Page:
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Will ASEAN Renounce China’s Reclamation Efforts in the South China Sea?

The headquarters of Association of Southeast Asia Nations (ASEAN) in Jalan Sisingamangaraja No.70A, South Jakarta, Indonesia. Photo Credit: Gunawan Kartapranata

The headquarters of Association of Southeast Asia Nations (ASEAN) in Jalan Sisingamangaraja No.70A, South Jakarta, Indonesia. Photo Credit: Gunawan Kartapranata

This week, leaders from 10 Southeast Asian nations will gather on the Malaysian resort island of Langkawi for the 26th Association of Southeast Asian Nations (ASEAN) Summit.  Among the topics to be discussed will be the island reclamation work currently underway by China and the need to press for a binding code of conduct in the disputed South China Sea.

A code of conduct has become more urgent in recent days following spats between Chinese naval vessels and Philippine fishermen.  The Philippines has also accused Beijing of flashing powerful lights on a Philippine navy reconnaissance plane, and ordering it to leave territory claimed by China.  The actions follow Beijing’s increase in the reclamation work on several islands in the disputed Spratly Island chain, whose hundreds of islands, coral reefs and shoals are claimed by Brunei, China, Malaysia, the Philippines, Taiwan and Vietnam. Concern has risen following the publication of recent satellite images which reveal significant reclamation work on seven islands, which critics believe will be used to build military bases to support naval and air patrols while causing extensive destruction of coral reefs. While admitting to their potential military use, Beijing also claims the structures will be a common good, and help with maritime navigation and disaster relief following extreme weather conditions.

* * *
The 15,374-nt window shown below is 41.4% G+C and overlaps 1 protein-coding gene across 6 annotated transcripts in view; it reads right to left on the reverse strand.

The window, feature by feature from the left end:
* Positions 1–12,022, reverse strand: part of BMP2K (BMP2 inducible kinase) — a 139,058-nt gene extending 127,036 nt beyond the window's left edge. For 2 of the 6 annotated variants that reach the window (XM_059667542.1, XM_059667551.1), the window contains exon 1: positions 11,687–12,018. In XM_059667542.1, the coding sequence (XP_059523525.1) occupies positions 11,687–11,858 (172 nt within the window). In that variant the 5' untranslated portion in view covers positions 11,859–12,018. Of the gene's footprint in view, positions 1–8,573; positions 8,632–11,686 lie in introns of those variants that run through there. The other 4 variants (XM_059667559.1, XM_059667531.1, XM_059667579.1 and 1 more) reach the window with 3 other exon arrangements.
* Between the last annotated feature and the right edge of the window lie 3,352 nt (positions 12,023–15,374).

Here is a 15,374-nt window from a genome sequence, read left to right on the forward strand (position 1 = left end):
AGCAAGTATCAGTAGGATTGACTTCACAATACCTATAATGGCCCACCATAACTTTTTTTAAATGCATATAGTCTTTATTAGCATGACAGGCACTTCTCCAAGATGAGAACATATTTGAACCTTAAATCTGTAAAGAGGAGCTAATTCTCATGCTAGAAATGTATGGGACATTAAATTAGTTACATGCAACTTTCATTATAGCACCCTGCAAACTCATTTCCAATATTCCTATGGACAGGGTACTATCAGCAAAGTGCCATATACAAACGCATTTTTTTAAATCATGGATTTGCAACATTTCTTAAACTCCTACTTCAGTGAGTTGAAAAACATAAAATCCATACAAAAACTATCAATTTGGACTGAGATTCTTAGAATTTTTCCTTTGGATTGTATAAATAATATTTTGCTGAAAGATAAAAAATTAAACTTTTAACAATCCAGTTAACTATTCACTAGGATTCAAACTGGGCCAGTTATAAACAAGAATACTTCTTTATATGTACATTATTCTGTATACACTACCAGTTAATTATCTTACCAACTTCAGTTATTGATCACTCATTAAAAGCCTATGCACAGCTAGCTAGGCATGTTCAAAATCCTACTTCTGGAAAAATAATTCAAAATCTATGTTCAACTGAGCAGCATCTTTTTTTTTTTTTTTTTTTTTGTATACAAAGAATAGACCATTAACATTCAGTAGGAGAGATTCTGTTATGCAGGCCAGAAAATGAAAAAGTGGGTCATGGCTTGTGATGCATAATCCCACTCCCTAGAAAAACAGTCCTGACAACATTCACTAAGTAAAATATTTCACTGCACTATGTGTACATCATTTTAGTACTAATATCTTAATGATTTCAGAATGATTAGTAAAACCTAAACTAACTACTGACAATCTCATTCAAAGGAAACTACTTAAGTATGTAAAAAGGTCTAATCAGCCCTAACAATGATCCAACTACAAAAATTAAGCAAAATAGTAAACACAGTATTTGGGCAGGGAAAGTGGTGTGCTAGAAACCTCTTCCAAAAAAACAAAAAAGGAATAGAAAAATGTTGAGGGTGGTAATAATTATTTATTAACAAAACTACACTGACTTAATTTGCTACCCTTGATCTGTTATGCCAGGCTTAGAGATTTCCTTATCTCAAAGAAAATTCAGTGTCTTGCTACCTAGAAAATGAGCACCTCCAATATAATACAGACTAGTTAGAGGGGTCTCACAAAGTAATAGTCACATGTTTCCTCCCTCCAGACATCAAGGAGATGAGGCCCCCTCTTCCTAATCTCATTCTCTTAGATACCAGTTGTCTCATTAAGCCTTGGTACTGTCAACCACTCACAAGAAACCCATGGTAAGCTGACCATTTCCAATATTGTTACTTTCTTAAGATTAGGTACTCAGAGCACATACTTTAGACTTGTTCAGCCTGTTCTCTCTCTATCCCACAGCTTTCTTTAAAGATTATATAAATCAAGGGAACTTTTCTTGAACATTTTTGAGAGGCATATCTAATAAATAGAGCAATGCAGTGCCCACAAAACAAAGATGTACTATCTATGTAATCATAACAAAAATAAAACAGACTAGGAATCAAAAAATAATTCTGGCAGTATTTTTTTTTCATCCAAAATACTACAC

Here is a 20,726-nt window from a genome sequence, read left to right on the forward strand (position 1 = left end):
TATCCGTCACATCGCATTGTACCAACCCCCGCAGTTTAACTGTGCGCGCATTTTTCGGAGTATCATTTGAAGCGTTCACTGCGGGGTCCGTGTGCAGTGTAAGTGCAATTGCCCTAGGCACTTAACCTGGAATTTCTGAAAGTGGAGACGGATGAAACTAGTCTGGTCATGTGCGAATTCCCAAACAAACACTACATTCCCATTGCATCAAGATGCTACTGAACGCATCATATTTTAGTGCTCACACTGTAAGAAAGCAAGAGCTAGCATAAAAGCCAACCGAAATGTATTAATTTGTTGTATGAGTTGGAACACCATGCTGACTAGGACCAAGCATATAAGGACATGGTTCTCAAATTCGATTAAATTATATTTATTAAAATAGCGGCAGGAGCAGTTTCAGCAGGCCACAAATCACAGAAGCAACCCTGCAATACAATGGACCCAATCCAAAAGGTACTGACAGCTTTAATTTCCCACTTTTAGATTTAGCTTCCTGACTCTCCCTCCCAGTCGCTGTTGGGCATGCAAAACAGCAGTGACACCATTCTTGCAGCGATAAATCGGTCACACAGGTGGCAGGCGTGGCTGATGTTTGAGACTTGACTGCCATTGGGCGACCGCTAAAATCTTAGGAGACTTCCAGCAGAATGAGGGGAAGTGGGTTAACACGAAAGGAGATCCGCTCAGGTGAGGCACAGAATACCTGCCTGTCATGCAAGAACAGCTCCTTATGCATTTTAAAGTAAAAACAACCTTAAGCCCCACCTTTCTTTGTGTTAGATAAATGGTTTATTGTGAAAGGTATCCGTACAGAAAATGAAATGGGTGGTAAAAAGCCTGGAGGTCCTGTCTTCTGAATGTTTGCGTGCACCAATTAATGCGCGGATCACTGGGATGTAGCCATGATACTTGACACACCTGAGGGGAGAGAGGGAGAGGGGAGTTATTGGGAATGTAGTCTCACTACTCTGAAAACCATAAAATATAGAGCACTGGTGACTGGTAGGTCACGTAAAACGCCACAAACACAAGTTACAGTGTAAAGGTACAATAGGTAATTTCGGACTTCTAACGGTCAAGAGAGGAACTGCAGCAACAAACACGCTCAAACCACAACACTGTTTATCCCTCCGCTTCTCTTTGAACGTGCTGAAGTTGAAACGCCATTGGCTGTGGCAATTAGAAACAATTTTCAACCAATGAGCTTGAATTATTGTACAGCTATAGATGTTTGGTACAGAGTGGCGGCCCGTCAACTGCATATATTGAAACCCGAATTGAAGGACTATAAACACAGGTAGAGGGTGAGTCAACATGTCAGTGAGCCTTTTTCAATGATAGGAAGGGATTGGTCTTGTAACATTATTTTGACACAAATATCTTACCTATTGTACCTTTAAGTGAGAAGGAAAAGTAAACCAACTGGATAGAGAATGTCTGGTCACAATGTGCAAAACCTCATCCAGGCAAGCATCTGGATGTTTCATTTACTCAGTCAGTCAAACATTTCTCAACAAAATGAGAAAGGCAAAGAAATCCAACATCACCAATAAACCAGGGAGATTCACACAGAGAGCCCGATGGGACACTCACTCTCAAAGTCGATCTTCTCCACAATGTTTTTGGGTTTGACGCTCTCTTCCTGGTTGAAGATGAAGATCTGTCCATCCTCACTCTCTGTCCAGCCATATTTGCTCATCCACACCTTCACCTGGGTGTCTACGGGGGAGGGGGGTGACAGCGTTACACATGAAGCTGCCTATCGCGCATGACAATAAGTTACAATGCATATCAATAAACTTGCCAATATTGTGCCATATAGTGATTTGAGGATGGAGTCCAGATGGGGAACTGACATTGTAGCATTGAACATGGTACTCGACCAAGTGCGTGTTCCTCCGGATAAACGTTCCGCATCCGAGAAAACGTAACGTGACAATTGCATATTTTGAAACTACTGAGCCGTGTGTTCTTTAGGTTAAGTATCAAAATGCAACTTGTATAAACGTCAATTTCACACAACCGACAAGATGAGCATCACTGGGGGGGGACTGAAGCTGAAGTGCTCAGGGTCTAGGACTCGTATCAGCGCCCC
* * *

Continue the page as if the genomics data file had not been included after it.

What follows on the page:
Beijing has since denied the use of a powerful light, but did admit to issuing a radio warning to a Philippine navy aircraft on Sunday, close to Subi Reef, which has been occupied since the 1970s by the Philippines. Chinese Foreign Ministry spokesman Hong Lei justified the action, claiming Philippine planes had “illegally flown over Chinese waters on numerous occasions recently.”

Hong also denied reports earlier this month that the Chinese coast guard fired a water cannon at Filipino fishermen near the Scarborough Shoal, damaging some of their wooden boats and confiscating their catch. Hong added, “We demand that the Philippine side increase its education and control of its fishermen, and cease all behavior that violates China’s sovereignty and rights and interests.” Scarborough Shoal was seized by China from the Philippines in 2012.

While the above actions by China have been irksome but minor, the repercussions are many. ASEAN is now being pressed by Manila for a binding code of conduct in the South China Sea, and the Philippines continues to challenge China’s claims in an international arbitration  tribunal challenging China’s claims.  Manila and Hanoi are now talking about forming a strategic partnership, to include working together on maritime disputes, holding joint naval exercises and conducting joint scientific studies, all in the South China Sea.